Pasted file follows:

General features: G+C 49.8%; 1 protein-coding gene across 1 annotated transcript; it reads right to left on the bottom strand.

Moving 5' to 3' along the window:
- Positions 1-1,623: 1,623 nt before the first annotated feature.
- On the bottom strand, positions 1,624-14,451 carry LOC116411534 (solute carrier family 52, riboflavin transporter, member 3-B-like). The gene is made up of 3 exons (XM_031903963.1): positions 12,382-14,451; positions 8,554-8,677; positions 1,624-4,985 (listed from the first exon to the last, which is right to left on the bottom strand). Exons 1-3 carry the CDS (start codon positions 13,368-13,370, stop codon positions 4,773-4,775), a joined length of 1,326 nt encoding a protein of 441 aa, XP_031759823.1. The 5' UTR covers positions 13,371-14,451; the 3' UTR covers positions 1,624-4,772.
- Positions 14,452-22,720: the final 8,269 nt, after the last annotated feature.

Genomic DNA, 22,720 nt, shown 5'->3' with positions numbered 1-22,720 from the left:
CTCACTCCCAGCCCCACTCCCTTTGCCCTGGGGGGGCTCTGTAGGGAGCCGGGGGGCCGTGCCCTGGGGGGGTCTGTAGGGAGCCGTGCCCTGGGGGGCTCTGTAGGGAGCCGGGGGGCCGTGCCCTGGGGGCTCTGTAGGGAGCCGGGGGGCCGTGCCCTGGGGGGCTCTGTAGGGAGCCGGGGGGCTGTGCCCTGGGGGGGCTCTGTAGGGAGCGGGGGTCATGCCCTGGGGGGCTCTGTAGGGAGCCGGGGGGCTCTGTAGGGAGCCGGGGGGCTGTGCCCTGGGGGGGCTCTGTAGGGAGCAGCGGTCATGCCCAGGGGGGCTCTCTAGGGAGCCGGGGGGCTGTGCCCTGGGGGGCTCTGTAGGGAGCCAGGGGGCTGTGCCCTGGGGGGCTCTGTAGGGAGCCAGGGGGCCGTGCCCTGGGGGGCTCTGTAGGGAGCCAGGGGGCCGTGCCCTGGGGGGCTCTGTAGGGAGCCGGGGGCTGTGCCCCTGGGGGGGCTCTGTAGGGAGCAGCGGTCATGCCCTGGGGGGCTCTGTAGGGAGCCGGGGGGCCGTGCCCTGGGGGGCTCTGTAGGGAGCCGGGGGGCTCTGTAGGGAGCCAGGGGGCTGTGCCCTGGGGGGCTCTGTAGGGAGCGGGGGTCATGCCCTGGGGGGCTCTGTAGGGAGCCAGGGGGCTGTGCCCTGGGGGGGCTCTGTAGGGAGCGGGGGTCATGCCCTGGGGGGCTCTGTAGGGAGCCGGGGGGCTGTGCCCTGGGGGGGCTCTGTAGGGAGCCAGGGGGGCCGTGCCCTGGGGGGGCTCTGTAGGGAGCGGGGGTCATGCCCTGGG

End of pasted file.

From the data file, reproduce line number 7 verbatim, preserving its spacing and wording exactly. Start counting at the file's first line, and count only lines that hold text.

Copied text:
CTCACTCCCAGCCCCACTCCCTTTGCCCTGGGGGGGCTCTGTAGGGAGCCGGGGGGCCGTGCCCTGGGGGGGTCTGTAGGGAGCCGTGCCCTGGGGGGCTCTGTAGGGAGCCGGGGGGCCGTGCCCTGGGGGCTCTGTAGGGAGCCGGGGGGCCGTGCCCTGGGGGGCTCTGTAGGGAGCCGGGGGGCTGTGCCCTGGGGGGGCTCTGTAGGGAGCGGGGGTCATGCCCTGGGGGGCTCTGTAGGGAGCCGGGGGGCTCTGTAGGGAGCCGGGGGGCTGTGCCCTGGGGGGGCTCTGTAGGGAGCAGCGGTCATGCCCAGGGGGGCTCTCTAGGGAGCCGGGGGGCTGTGCCCTGGGGGGCTCTGTAGGGAGCCAGGGGGCTGTGCCCTGGGGGGCTCTGTAGGGAGCCAGGGGGCCGTGCCCTGGGGGGCTCTGTAGGGAGCCAGGGGGCCGTGCCCTGGGGGGCTCTGTAGGGAGCCGGGGGCTGTGCCCCTGGGGGGGCTCTGTAGGGAGCAGCGGTCATGCCCTGGGGGGCTCTGTAGGGAGCCGGGGGGCCGTGCCCTGGGGGGCTCTGTAGGGAGCCGGGGGGCTCTGTAGGGAGCCAGGGGGCTGTGCCCTGGGGGGCTCTGTAGGGAGCGGGGGTCATGCCCTGGGGGGCTCTGTAGGGAGCCAGGGGGCTGTGCCCTGGGGGGGCTCTGTAGGGAGCGGGGGTCATGCCCTGGGGGGCTCTGTAGGGAGCCGGGGGGCTGTGCCCTGGGGGGGCTCTGTAGGGAGCCAGGGGGGCCGTGCCCTGGGGGGGCTCTGTAGGGAGCGGGGGTCATGCCCTGGG